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Tag Archives: Hoover Institution

Jim Caviezel, Star of “Paul, Apostle of Christ,” Issues Challenge to Moviegoers


Townhall Review – March 31, 2018

Hugh Hewitt talks with Lanhee Chen, policy expert and Research Fellow at the Hoover Institution, about President Donald Trump naming former United Nations ambassador John Bolton as his next National Security Advisor, which has been criticized by some left-wing pundits. Michael Medved takes on the media’s coverage of The March for Our Lives that took place in Washington D.C. last week. The movie “Paul, Apostle of Christ” opened in theaters last weekend and the movie’s star, Jim Caviezel, discusses his passion for his faith with Salem host Mike Gallagher. Charlotte Pence, daughter of Vice President Mike Pence, has a newly-released children’s book, “Marlon Bundo: A Day in the Life of the Vice President.” Karen Pence, the Second Lady, wife to Mike Pence, and the illustrator for the book, joins her daughter in a conversation with Larry Elder. Michael Medved takes on former Supreme Court justice John Paul Stevens’ call to eliminate the Second Amendment. Dennis Prager takes one more look at the March for Our Lives.

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Lanhee Chen: A Spending Problem

single-payer

President Trump earned significant praise for his first State of the Union Address—and for good reason. It presented an affirmative vision for what unified Republican governance can accomplish. It also laid out policy priorities to keep the homeland secure and strengthen our economy. One thing that was missing, however, was any mention of our growing deficits and national debt. Washington is spending more money than it has and more than it should—and lawmakers from both parties seem perfectly content to continue on the path we’re on. This spending requires us to borrow money from foreign adversaries, hurts our economy’s ability to grow and leaves our kids and grandkids with the bill.

 

A change in course is desperately needed. Indeed, reining in spending is never politically easy. That’s why it will take a leader willing to buck trends and attack the special interests—and perhaps even some in his own party—to get the job done.

 

Here’s to hoping that Donald Trump can be that leader.

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Jittery Markets, the Memo and a defender of Masculinity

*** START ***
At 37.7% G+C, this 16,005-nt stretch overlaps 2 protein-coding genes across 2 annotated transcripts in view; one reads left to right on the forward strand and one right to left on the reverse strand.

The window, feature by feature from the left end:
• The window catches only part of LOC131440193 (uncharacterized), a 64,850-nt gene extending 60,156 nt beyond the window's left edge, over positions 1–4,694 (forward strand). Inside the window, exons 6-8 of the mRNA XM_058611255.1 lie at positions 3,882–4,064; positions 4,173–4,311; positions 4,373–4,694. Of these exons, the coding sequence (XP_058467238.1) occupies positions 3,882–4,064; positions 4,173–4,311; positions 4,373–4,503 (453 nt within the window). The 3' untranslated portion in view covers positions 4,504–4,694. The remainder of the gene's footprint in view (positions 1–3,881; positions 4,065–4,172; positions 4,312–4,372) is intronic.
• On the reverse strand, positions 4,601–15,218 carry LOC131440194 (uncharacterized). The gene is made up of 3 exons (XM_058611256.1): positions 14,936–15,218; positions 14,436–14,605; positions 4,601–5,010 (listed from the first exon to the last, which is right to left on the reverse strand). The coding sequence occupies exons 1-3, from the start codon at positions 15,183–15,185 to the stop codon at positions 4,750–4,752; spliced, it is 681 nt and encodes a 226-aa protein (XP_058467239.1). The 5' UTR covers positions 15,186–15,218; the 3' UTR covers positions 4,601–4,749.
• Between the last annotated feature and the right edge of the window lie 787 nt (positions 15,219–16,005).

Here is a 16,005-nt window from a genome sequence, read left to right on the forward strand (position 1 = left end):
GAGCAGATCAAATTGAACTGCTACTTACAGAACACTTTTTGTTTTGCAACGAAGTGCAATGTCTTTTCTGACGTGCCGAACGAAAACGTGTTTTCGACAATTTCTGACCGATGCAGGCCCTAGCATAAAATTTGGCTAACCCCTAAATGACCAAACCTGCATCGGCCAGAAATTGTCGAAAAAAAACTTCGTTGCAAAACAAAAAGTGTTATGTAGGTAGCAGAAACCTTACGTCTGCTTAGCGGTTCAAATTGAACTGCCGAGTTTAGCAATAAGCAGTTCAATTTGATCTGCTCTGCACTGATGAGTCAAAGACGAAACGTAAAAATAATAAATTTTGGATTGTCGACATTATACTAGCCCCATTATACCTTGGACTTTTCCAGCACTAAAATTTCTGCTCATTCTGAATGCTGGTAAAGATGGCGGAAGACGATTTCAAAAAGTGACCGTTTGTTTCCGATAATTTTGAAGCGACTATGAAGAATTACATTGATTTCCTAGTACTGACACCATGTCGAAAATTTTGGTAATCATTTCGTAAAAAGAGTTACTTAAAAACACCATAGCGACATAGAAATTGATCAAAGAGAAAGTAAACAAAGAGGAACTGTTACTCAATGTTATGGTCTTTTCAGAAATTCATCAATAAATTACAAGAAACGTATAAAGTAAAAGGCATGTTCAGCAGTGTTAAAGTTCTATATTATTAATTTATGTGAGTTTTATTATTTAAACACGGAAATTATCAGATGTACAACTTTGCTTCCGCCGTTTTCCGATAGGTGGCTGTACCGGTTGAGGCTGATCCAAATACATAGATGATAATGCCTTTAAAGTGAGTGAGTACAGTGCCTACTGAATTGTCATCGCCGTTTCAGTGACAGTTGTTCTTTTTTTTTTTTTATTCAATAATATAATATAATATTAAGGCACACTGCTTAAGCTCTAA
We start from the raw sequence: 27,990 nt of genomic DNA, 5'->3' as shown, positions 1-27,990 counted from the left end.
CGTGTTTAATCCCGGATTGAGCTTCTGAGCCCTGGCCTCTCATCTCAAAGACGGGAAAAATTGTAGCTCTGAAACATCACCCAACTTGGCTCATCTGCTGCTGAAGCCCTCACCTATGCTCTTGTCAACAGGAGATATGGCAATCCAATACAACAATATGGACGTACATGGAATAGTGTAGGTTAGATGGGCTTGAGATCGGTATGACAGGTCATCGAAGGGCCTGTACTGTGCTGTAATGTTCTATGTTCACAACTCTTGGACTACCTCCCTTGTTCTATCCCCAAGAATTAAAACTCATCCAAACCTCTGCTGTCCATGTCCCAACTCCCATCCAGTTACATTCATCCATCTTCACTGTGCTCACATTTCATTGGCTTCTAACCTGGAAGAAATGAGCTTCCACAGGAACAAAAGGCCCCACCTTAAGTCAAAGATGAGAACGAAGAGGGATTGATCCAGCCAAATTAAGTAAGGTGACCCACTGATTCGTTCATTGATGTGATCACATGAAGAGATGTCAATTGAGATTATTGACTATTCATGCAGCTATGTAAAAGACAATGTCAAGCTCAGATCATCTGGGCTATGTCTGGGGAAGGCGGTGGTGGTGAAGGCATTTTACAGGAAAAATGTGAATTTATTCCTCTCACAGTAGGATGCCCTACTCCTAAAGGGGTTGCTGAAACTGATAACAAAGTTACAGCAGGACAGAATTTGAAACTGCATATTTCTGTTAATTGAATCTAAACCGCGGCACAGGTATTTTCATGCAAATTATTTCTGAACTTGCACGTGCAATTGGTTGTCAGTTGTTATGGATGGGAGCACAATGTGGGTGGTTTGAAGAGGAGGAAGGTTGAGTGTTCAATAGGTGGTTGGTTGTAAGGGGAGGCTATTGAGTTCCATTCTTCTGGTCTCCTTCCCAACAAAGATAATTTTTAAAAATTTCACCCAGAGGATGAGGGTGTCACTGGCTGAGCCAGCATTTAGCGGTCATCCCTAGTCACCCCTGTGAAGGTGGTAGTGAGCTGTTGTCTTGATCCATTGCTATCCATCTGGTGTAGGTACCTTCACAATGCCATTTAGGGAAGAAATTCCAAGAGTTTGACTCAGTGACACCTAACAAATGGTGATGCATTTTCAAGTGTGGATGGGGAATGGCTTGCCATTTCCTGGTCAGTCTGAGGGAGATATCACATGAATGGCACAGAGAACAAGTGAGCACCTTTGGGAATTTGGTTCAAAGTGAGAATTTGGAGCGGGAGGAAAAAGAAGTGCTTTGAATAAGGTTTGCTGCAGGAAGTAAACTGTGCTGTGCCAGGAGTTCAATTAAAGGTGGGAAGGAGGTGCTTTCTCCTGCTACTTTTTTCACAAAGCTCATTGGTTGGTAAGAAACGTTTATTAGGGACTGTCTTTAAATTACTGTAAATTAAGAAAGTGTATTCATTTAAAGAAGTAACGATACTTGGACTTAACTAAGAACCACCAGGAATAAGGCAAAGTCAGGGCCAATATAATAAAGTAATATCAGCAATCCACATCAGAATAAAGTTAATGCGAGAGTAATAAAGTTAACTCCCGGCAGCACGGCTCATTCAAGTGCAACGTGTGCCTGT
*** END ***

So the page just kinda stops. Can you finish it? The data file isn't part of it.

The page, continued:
Opioids Tariffs

Townhall Review — February 10, 2018

Kimberly Strassel, of the Wall Street Journal, speaks with Dennis Prager about why the howling and protests came from Democrat, FBI, and Justice Department members following the release of “the memo.”  Mike Gallagher catches up with CNBC’s Larry Kudlow for an analysis on the economy, of which the Dow Jones Industrial tanked spectacularly earlier in the week.  Hugh Hewitt speaks with Congressman Mike Gallagher about a notorious figure who may have provided retired British Spy Christopher Steele with information contained in the “dossier.” Michael Medved sits in with Dr. Larry Diamond, a Sr. Fellow at Stanford University‘s Hoover Institution, to discuss the demise of democracy, if Putin could have his way. While on with Michael Medved, Canadian psychologist Jordan Peterson, author of “Twelve Rules for your Life,” shares how his masculine ideas are “subversive to identity politics.” Ed Martin, the host of Salem’s 1380 the Answer in St. Louis, invites Hugh Hewitt on his show to discuss what when wrong with the FISA warrant scandal.  Larry Elder shares about President Trump’s “treasonous” comment following the State of the Union address.

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David Davenport: Jerry Brown’s Blue Christmas

California governor Jerry Brown has been everywhere, preaching the gospel of blue-state California. California wildfires are the curse of climate change, he told 60 Minutes, while he whisks off to yet another climate conference in Paris, warning that the world is on the road to hell. He says the new federal tax cuts are a “monstrosity,” while he raises taxes at home.